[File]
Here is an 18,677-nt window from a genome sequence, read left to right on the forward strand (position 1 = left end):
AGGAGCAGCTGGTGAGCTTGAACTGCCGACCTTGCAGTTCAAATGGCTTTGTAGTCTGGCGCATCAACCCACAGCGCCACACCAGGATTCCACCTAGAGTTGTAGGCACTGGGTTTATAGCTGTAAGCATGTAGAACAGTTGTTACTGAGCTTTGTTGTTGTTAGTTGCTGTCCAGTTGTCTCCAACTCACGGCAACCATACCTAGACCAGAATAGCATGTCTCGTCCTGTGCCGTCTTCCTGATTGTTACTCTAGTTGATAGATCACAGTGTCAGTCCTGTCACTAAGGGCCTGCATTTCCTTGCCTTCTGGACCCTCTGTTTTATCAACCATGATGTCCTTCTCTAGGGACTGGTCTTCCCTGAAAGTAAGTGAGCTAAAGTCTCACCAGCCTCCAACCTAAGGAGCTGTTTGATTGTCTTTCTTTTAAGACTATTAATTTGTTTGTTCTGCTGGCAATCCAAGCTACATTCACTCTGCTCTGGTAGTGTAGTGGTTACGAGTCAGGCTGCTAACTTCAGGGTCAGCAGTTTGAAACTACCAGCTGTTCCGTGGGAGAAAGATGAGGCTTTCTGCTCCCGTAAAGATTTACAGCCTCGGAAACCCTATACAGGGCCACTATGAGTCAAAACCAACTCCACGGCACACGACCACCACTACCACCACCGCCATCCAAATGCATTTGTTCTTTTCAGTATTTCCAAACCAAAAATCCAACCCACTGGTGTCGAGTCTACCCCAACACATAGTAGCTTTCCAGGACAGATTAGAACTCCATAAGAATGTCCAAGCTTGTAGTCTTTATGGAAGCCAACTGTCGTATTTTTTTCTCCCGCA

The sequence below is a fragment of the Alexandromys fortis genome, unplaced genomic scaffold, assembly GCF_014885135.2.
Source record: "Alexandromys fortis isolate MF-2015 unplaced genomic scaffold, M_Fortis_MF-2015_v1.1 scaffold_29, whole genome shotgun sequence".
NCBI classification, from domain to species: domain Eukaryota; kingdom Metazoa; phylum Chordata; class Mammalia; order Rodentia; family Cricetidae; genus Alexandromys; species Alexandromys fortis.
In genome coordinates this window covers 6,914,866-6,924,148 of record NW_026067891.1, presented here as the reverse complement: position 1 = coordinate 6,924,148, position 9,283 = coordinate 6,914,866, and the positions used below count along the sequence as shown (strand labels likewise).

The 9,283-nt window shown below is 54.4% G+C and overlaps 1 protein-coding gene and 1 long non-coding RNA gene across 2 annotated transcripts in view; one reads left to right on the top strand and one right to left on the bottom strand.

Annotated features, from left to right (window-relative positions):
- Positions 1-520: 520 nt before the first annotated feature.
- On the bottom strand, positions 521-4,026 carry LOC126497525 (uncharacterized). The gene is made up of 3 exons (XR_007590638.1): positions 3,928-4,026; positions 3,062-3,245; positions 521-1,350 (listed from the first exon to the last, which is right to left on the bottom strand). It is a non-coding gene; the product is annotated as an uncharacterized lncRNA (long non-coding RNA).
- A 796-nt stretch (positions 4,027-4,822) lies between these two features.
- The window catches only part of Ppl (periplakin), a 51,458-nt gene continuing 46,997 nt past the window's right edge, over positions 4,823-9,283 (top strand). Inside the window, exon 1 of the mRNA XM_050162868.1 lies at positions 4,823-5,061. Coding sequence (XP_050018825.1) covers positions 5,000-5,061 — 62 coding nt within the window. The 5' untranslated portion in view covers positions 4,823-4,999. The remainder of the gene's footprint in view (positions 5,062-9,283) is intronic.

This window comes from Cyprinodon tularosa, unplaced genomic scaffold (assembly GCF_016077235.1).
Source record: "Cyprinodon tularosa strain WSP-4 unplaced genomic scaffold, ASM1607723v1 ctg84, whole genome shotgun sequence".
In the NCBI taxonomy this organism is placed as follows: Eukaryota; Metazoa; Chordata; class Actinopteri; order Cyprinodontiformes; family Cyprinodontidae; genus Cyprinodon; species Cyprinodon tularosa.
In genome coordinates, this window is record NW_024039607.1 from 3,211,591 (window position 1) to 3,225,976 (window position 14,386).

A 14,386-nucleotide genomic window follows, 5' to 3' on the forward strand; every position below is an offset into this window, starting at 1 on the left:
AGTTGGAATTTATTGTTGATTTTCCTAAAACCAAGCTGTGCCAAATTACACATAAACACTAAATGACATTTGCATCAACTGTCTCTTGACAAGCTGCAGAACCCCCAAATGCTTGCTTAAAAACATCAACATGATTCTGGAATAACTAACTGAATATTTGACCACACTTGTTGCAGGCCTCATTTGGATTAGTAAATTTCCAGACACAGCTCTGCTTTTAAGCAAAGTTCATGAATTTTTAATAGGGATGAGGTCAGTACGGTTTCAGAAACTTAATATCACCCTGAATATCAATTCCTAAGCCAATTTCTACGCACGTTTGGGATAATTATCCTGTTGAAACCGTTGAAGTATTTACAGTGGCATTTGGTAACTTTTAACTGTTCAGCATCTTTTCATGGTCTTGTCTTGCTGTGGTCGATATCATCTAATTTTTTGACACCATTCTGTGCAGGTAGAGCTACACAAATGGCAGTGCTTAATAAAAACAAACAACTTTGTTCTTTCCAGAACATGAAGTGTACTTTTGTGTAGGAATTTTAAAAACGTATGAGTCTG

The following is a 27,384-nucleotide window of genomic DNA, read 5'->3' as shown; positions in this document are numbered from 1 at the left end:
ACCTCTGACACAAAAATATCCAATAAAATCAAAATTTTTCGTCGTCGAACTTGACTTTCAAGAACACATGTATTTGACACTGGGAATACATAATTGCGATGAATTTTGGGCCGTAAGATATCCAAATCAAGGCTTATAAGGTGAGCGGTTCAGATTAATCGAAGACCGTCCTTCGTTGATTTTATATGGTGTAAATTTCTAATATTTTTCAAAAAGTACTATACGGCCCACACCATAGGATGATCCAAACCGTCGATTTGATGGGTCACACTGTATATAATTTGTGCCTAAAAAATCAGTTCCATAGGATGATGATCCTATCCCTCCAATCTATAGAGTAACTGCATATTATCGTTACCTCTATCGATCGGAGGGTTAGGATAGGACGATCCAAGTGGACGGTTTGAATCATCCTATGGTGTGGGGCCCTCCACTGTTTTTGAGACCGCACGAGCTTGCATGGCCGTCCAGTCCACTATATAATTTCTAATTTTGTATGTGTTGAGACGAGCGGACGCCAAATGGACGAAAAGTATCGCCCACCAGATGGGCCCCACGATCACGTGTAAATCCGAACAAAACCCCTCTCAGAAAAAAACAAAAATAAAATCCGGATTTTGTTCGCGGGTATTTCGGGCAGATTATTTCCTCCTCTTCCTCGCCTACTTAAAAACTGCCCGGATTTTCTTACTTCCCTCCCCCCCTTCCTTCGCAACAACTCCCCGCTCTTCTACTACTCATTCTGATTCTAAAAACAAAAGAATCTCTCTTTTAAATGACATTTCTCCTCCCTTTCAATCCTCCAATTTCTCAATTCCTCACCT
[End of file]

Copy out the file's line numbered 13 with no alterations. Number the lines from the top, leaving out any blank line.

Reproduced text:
This window comes from Cyprinodon tularosa, unplaced genomic scaffold (assembly GCF_016077235.1).